Refereeing and Bullies

We’ve heard a lot about bullying at the heart of government in recent days. One defence of the behaviour of the former Chief Whip is that it used to be worse, much worse. That is of course a line one hears about predatory behaviour in academia. What was once regarded as ‘normal’, most certainly isn’t now. But it still goes on and, as today’s report for OfS indicates, universities continue to struggle to put in place appropriate mechanisms to deal with sexual harassment.

In Government, as in academia, there are power imbalances to worry about when considering making a complaint about behaviour. In a recent survey of violence (broadly defined and not just literal violence) on campus, what seemed to me telling (and depressing) in the findings was the low proportion of those who were subjected to this violence who actually reported it. Many were worried about retaliation by the perpetrator or that their studies/research would be terminated, as well as realistically worrying that going through due process might be a deeply unpleasant experience. That is why I believe it is so important, as I’ve written before, that those observing incidents – be they incidents of bullying, belittling, or actual physical aggression or sexual harassment  – should be willing to take action and not just leave it to the victim. Too often it is easier to look the other way, even if an observer doesn’t go quite so far as to side with the aggressor.

At what point does it become safe to act? How far up the ladder does one have to go before it ceases to feel potentially dangerous to call someone out? I’m not sure I know the answer to that. But, even in the more modest arena of filing a referee’s report, I was struck by the comment I saw on Twitter this week bringing home the trepidation which can strike even senior academics when faced with having to confront, virtually, a ‘powerful man’ in their research field. The situation arose because a journal was asking the individual to sign their name to a critical referee’s report, and the referee was nervous in case of ‘repercussions’. This is desperately sad. As academics we should not be in a situation where we feel worried about doing our professional jobs properly in case of inappropriate responses from those with power. The person who put this tweet out is already a member of their national academy, so not exactly junior. Nevertheless, as I wrote a short while ago, mid-career was exactly the moment I found things toughest, so I understand their anxieties. Power imbalances can still feel very real.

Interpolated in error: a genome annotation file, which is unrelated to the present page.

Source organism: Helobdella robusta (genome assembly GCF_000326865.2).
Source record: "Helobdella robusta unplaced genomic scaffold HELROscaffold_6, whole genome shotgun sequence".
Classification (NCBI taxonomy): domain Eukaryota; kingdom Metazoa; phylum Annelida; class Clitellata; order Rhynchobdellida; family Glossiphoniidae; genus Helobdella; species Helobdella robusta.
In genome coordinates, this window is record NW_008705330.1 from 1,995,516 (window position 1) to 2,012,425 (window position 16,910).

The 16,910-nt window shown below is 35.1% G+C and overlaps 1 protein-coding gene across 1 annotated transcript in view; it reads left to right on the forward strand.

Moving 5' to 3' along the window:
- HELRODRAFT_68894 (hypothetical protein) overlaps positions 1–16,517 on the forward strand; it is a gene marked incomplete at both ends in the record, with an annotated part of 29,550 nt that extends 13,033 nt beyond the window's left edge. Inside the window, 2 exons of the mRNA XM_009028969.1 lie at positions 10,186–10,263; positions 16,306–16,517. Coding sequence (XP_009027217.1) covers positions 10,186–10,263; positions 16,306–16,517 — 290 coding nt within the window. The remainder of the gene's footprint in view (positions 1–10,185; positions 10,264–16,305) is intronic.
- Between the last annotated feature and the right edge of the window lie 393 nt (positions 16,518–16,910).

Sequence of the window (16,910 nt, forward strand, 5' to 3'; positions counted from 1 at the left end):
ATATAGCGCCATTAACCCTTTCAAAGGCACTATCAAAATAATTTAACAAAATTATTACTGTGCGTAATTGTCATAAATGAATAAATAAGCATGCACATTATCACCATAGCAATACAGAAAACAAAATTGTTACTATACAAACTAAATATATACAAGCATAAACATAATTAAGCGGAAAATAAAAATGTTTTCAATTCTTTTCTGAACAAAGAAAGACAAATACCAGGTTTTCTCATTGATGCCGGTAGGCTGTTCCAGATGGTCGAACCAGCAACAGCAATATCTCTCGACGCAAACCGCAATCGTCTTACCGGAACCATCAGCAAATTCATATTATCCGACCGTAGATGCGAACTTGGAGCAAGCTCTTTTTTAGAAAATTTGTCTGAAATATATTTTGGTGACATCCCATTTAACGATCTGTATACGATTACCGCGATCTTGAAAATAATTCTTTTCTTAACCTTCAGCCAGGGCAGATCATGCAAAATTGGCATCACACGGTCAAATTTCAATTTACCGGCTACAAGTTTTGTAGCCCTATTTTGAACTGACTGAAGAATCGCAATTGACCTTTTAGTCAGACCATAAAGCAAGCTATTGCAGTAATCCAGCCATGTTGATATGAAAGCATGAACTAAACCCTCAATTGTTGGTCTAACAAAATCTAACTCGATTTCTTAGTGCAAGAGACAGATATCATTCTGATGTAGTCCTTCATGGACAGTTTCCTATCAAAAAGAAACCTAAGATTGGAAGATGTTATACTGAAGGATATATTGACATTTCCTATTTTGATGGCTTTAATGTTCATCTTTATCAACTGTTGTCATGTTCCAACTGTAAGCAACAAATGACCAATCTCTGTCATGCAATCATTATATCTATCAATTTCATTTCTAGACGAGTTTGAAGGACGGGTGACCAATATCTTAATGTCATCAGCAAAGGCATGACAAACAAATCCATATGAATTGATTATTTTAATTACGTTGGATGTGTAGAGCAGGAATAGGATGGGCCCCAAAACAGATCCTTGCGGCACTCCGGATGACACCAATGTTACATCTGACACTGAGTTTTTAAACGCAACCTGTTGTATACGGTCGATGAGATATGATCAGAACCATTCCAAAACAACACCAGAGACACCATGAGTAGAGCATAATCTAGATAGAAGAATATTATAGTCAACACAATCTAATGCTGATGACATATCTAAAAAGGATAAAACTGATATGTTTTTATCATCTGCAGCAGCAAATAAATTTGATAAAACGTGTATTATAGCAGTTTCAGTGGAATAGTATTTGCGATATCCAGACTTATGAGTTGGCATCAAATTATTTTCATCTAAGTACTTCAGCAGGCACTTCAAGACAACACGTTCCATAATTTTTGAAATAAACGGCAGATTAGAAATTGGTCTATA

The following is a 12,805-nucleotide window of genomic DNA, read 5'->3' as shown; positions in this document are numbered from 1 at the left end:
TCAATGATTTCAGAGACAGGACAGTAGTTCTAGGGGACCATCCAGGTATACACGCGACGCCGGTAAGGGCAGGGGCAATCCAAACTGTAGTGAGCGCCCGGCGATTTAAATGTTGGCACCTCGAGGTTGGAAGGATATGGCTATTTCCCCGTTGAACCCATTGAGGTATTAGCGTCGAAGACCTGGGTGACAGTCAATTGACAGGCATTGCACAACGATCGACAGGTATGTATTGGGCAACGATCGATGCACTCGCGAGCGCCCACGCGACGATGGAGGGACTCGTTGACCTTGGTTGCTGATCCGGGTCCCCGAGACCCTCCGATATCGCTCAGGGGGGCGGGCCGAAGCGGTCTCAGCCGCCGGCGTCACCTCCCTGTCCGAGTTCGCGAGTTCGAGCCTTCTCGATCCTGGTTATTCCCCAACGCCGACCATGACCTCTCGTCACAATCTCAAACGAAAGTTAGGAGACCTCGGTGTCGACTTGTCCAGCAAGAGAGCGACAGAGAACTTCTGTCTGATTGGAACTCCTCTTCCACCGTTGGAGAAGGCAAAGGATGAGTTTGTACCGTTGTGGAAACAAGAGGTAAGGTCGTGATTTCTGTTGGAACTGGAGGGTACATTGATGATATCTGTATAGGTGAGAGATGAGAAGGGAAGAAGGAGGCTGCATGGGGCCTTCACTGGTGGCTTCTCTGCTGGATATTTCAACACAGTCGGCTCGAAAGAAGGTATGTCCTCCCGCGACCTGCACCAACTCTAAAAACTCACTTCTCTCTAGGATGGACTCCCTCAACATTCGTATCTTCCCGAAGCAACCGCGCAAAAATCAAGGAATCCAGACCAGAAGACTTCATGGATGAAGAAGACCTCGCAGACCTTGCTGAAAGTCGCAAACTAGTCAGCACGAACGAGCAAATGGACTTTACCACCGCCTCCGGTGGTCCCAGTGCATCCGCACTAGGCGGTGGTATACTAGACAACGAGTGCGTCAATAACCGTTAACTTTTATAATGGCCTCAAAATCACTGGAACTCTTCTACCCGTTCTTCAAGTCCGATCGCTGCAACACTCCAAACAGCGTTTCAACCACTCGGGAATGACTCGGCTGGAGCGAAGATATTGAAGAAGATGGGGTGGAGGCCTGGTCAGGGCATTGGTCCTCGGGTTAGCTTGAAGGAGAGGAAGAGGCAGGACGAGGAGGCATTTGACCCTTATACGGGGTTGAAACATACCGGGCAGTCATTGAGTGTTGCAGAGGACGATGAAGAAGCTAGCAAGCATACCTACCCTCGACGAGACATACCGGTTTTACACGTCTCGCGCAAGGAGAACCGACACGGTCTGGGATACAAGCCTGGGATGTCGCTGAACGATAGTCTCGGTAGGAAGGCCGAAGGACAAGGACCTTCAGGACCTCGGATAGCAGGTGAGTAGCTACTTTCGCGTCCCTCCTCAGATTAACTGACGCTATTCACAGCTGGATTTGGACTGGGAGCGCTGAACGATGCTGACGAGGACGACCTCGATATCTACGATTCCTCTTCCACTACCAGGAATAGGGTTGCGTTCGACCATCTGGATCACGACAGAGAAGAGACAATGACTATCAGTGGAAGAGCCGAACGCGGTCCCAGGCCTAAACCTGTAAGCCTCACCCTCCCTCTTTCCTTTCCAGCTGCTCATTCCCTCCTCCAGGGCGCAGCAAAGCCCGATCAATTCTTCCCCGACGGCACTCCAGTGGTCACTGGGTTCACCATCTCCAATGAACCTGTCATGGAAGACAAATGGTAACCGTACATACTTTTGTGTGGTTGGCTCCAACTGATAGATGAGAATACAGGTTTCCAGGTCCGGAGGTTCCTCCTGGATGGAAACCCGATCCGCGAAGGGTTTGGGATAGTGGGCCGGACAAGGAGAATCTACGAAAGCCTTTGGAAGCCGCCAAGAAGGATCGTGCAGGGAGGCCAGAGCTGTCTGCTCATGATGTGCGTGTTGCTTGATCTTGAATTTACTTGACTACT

That tweet reminded me of a situation I once faced when still a junior lecturer. I had refereed a paper by a Nobel Prize winner in my field, Pierre-Gilles de Gennes, and I was convinced he was wrong although his approach (theoretical) was very interesting. I had experimental evidence which contradicted him, although it hadn’t yet been published, so it was not altogether easy to refute his position in my report. After I had submitted it, I discovered he was visiting Cambridge and I had a slot to talk with him. At that point I could have either discussed his ideas in a totally neutral way, without letting on that I had seen the preprint and indeed had commented on it, or I could say upfront that I was the referee. With some nervousness, I chose the latter path, because anything else would have seemed somewhat dishonest.